WASHINGTON (CNNMoney) -- Treasury Secretary nominee Jack Lew's first confirmation hearing got testy Wednesday as Republicans questioned his experience at Citigroup during the financial crisis.
In particular, lawmakers on the Senate Finance Committee asked Lew, now the White House Chief of Staff, about a fund organized in the Cayman Islands that he and other Citigroup employees invested in while he was employed there.
When asked if he was aware that the fund was in the Cayman Islands, Lew said he didn't know at the time.
"I was aware it was an international firm ... I didn't know at the time where the fund was organized," Lew said.
When he was confirmed as a Deputy Secretary of State in 2009, Lew declared that he had invested $56,000 in the fund. In 2010, during his confirmation hearing to be head of the Office of Management and Budget, Lew said he had divested from the fund, which had suffered a loss and he recovered $54,400.
The Obama administration has defended Lew's actions.
"Jack Lew paid all his taxes and reported all the income, gains and losses from the investment on his tax returns," White House spokesman Eric Schultz said.
In another area of contention, a group of eight Republican senators, including a few on the Finance Committee, sent a letter to the Office of Management and Budget last week saying that Lew didn't comply with a federal law over Medicare funds while he was running the White House budget office.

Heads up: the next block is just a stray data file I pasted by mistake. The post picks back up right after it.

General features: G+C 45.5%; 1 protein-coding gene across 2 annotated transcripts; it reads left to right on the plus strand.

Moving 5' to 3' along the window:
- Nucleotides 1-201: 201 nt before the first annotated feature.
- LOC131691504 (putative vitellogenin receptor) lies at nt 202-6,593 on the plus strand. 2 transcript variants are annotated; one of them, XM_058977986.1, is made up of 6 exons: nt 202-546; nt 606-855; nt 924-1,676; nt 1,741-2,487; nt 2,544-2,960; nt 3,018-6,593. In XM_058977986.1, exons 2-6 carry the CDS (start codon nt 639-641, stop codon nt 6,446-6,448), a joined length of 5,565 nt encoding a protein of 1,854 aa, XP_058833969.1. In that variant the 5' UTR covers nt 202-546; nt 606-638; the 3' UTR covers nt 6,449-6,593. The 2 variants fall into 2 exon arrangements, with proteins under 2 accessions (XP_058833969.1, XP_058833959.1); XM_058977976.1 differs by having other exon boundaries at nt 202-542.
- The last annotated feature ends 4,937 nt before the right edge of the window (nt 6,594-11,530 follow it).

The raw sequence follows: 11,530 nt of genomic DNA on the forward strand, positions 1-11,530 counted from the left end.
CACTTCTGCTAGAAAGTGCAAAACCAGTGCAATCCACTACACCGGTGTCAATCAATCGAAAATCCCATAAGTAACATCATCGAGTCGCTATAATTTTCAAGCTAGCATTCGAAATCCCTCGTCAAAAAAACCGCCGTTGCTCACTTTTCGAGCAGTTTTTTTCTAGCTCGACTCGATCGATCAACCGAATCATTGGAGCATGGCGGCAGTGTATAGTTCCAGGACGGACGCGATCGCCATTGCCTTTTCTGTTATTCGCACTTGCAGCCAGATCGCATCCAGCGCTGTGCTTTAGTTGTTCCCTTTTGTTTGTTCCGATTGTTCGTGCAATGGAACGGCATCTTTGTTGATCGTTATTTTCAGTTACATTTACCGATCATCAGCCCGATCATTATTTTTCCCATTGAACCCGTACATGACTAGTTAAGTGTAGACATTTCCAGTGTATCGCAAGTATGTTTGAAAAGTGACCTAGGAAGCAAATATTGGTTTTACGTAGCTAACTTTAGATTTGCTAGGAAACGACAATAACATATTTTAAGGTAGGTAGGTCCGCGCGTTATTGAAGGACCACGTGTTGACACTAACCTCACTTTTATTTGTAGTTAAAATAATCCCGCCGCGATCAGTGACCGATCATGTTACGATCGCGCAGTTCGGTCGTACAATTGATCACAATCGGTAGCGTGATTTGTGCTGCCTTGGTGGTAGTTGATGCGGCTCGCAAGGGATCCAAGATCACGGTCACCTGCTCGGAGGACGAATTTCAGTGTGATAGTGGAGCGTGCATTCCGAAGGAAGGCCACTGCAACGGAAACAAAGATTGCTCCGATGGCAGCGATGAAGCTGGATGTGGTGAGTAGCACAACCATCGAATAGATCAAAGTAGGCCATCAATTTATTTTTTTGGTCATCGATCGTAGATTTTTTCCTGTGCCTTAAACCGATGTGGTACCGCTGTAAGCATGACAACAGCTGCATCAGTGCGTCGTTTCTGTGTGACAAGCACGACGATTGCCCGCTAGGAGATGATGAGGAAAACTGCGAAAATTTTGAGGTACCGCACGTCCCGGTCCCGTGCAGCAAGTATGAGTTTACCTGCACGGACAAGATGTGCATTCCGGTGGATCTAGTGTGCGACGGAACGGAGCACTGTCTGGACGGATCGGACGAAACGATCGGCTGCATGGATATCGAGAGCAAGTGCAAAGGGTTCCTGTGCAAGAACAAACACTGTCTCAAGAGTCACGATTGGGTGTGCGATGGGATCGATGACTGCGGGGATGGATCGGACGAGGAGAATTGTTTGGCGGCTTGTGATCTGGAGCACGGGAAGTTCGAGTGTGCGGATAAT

They say Lew, as White House budget chief, should have sent Congress legislation aimed at getting Medicare's funding in order, according to a federal law. But the White House counters that the law in question is advisory, not requisite.
In his prepared remarks, Lew, who was nominated last month to succeed Tim Geithner, stressed several times that his experience working on "almost every major bipartisan budget agreement over the last 30 years," is a big reason why the Senate should confirm him to the position.
"I can honestly say that the things that divide Washington right now are not as insurmountable as they might look," Lew said.
During the hearing, Lew was expected to make the case that Congress should stop the series of massive budget cuts, called a sequester, from taking place on March 1, slicing $85 billion from federal budgets.
"These cuts would impose self-inflicted wounds to the recovery and put far too many jobs and businesses at risk," Lew said in his prepared remarks.
-- CNN's Steve Brusk and Ted Barrett contributed to this report.